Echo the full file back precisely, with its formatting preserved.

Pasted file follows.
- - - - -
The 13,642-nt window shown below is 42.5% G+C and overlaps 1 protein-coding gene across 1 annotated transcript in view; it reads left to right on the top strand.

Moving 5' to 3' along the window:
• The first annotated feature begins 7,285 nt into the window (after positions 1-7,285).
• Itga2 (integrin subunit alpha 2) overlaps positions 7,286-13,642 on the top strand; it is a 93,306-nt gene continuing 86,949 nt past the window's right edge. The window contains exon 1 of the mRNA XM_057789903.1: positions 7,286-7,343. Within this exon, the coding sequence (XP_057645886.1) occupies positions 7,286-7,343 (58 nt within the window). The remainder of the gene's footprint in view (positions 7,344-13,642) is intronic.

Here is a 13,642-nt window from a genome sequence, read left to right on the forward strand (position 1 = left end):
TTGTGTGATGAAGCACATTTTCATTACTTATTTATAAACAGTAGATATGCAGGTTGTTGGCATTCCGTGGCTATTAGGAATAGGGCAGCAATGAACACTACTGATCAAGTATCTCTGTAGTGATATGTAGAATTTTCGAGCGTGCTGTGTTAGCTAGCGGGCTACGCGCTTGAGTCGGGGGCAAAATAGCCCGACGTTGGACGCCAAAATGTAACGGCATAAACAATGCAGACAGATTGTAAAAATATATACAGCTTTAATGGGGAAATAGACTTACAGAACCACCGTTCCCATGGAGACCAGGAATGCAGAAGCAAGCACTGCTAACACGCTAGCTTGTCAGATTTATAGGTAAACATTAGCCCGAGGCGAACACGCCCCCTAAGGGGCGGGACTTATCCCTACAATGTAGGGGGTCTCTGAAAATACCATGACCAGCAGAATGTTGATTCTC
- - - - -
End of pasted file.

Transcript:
The 13,642-nt window shown below is 42.5% G+C and overlaps 1 protein-coding gene across 1 annotated transcript in view; it reads left to right on the top strand.

Moving 5' to 3' along the window:
• The first annotated feature begins 7,285 nt into the window (after positions 1-7,285).
• Itga2 (integrin subunit alpha 2) overlaps positions 7,286-13,642 on the top strand; it is a 93,306-nt gene continuing 86,949 nt past the window's right edge. The window contains exon 1 of the mRNA XM_057789903.1: positions 7,286-7,343. Within this exon, the coding sequence (XP_057645886.1) occupies positions 7,286-7,343 (58 nt within the window). The remainder of the gene's footprint in view (positions 7,344-13,642) is intronic.

Here is a 13,642-nt window from a genome sequence, read left to right on the forward strand (position 1 = left end):
TTGTGTGATGAAGCACATTTTCATTACTTATTTATAAACAGTAGATATGCAGGTTGTTGGCATTCCGTGGCTATTAGGAATAGGGCAGCAATGAACACTACTGATCAAGTATCTCTGTAGTGATATGTAGAATTTTCGAGCGTGCTGTGTTAGCTAGCGGGCTACGCGCTTGAGTCGGGGGCAAAATAGCCCGACGTTGGACGCCAAAATGTAACGGCATAAACAATGCAGACAGATTGTAAAAATATATACAGCTTTAATGGGGAAATAGACTTACAGAACCACCGTTCCCATGGAGACCAGGAATGCAGAAGCAAGCACTGCTAACACGCTAGCTTGTCAGATTTATAGGTAAACATTAGCCCGAGGCGAACACGCCCCCTAAGGGGCGGGACTTATCCCTACAATGTAGGGGGTCTCTGAAAATACCATGACCAGCAGAATGTTGATTCTC